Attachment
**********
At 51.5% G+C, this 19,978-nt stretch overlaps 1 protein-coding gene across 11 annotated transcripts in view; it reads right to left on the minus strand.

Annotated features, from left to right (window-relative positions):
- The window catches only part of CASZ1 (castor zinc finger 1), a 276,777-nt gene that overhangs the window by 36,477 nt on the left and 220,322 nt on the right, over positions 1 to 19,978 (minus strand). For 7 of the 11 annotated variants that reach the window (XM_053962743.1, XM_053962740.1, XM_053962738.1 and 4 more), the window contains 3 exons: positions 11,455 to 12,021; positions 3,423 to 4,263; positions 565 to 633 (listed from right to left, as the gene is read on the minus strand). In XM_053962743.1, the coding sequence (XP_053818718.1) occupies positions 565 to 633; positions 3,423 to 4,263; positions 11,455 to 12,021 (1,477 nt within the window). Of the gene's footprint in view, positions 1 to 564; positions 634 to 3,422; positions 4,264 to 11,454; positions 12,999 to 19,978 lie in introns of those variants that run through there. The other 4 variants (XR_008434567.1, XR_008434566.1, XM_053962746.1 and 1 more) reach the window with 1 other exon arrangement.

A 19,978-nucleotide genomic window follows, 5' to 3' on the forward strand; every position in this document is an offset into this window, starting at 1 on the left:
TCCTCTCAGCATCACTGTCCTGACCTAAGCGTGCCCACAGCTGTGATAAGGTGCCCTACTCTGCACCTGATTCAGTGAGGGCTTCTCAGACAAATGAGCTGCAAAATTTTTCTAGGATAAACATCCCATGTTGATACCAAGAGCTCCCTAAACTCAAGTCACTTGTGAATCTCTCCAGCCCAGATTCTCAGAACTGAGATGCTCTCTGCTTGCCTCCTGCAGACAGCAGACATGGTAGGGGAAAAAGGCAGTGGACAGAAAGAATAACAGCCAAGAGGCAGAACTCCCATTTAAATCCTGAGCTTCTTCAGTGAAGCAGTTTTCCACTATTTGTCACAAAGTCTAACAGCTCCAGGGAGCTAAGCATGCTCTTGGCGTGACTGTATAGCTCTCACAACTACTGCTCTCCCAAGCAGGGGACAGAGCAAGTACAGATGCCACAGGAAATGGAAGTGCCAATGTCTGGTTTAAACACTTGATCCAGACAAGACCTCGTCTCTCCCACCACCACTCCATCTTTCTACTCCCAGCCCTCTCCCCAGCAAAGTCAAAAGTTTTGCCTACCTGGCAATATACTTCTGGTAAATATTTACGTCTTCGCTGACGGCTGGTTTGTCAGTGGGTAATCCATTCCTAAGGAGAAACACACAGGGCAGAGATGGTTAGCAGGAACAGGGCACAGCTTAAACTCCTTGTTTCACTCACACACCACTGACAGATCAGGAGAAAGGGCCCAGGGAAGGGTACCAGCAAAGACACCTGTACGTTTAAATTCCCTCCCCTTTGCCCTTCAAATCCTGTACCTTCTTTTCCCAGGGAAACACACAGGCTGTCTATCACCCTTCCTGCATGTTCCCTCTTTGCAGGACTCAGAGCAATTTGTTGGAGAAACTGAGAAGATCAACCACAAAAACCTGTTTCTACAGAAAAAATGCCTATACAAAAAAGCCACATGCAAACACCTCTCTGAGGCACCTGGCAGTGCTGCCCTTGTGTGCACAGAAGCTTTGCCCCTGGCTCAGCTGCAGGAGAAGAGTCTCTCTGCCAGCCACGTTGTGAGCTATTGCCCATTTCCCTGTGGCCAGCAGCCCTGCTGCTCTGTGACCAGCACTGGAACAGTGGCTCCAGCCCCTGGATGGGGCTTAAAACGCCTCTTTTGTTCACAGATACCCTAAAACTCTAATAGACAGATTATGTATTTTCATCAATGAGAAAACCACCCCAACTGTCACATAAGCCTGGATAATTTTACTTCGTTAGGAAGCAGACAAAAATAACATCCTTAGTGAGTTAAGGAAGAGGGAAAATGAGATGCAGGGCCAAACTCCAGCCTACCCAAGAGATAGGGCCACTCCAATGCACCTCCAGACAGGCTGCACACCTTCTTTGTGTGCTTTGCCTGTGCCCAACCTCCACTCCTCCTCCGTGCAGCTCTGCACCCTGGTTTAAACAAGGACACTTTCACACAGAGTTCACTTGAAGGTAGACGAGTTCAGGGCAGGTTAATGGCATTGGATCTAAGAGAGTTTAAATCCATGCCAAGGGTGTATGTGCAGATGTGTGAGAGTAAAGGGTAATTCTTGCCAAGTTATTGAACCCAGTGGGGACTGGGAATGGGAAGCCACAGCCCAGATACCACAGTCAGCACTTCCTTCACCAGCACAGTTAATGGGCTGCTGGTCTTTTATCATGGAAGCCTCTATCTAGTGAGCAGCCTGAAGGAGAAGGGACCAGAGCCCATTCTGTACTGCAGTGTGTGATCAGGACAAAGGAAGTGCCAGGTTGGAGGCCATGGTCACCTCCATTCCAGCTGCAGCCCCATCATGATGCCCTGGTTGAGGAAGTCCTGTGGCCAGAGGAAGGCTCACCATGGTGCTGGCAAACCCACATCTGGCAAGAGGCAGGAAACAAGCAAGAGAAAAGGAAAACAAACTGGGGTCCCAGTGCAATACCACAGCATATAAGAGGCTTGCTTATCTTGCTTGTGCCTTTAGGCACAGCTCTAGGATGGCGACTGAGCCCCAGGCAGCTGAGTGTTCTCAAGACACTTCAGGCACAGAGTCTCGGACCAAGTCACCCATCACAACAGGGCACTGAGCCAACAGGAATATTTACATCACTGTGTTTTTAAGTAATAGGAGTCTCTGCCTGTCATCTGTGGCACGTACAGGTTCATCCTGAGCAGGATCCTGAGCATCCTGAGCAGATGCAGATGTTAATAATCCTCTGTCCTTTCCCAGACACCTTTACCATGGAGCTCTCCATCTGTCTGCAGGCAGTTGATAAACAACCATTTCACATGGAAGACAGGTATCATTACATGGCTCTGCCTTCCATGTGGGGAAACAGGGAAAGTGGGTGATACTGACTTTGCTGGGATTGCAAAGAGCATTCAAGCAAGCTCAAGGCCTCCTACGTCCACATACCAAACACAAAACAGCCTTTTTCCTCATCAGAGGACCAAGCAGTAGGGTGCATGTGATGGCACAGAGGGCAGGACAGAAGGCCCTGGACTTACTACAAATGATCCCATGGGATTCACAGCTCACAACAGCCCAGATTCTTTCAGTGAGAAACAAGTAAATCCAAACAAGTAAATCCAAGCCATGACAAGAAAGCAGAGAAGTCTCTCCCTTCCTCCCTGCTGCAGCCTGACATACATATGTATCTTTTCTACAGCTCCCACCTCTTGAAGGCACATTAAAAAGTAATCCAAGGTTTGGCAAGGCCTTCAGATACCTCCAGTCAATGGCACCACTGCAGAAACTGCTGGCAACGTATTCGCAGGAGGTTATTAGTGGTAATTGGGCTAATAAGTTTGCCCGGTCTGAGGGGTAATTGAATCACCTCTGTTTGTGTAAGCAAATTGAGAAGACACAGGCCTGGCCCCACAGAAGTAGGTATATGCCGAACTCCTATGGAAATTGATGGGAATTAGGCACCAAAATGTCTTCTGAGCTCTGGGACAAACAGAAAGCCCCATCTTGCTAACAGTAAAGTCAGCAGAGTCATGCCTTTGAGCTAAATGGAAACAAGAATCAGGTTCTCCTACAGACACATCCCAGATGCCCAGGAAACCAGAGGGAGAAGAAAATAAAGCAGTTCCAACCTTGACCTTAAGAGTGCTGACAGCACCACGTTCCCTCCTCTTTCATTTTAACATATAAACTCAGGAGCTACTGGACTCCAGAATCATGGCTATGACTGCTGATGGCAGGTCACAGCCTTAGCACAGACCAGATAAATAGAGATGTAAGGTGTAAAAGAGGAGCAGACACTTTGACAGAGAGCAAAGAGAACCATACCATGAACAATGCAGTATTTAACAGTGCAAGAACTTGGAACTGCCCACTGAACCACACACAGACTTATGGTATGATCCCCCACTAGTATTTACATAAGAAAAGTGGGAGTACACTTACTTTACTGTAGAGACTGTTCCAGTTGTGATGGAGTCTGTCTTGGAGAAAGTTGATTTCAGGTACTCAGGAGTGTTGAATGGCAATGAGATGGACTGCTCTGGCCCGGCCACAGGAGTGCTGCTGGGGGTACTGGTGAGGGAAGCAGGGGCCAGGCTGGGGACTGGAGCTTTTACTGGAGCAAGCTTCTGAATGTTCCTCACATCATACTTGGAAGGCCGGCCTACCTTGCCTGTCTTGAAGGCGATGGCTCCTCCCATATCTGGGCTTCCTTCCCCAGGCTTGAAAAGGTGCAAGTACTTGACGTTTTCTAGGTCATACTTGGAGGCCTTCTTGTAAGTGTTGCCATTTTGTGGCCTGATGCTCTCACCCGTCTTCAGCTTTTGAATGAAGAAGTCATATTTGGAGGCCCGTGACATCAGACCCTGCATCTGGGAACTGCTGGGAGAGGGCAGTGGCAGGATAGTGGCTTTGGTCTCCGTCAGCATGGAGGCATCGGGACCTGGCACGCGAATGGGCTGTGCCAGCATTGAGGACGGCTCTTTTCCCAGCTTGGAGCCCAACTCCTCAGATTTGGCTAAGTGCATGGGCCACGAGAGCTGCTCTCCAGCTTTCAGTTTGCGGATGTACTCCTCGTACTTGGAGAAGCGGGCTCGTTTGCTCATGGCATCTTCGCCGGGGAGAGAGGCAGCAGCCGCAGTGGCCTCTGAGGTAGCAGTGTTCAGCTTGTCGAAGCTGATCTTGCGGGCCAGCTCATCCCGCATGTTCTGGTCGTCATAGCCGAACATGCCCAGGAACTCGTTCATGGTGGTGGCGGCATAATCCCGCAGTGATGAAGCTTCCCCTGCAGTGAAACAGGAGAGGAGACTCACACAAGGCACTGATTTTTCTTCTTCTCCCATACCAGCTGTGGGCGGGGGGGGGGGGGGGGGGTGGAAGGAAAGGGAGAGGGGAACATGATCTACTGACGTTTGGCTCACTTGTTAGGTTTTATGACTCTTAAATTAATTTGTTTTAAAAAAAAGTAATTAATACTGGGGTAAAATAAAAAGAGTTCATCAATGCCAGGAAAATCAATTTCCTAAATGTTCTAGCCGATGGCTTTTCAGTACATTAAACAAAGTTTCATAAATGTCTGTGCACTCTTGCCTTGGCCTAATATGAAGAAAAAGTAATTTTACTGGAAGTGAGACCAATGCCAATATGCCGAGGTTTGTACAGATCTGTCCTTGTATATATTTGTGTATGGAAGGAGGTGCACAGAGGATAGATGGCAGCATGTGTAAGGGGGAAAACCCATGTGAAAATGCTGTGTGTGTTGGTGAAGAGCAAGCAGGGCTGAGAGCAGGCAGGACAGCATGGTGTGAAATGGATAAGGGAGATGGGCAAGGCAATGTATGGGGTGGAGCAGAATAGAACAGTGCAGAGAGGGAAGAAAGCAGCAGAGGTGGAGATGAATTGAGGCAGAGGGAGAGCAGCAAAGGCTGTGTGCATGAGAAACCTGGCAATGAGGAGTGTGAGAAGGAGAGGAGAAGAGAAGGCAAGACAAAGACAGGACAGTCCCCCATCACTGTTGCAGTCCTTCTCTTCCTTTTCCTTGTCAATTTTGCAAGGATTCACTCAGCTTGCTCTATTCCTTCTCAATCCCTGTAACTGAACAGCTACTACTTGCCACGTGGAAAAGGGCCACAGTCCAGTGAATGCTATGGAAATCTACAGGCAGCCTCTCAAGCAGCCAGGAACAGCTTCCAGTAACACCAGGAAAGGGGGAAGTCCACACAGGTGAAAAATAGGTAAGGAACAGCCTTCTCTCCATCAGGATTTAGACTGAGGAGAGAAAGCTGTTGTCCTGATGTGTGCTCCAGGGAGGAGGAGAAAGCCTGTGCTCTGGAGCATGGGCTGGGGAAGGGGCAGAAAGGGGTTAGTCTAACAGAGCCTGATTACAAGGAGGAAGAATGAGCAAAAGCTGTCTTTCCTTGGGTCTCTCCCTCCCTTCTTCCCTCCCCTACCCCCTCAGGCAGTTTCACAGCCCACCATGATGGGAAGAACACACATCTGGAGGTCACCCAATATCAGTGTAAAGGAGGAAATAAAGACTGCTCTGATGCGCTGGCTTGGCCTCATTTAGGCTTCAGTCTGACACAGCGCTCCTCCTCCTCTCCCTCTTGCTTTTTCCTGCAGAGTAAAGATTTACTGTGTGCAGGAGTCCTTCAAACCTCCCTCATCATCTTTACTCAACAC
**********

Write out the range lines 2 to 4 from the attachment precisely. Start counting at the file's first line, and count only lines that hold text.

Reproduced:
Annotated features, from left to right (window-relative positions):
- The window catches only part of CASZ1 (castor zinc finger 1), a 276,777-nt gene that overhangs the window by 36,477 nt on the left and 220,322 nt on the right, over positions 1 to 19,978 (minus strand). For 7 of the 11 annotated variants that reach the window (XM_053962743.1, XM_053962740.1, XM_053962738.1 and 4 more), the window contains 3 exons: positions 11,455 to 12,021; positions 3,423 to 4,263; positions 565 to 633 (listed from right to left, as the gene is read on the minus strand). In XM_053962743.1, the coding sequence (XP_053818718.1) occupies positions 565 to 633; positions 3,423 to 4,263; positions 11,455 to 12,021 (1,477 nt within the window). Of the gene's footprint in view, positions 1 to 564; positions 634 to 3,422; positions 4,264 to 11,454; positions 12,999 to 19,978 lie in introns of those variants that run through there. The other 4 variants (XR_008434567.1, XR_008434566.1, XM_053962746.1 and 1 more) reach the window with 1 other exon arrangement.

A 19,978-nucleotide genomic window follows, 5' to 3' on the forward strand; every position in this document is an offset into this window, starting at 1 on the left: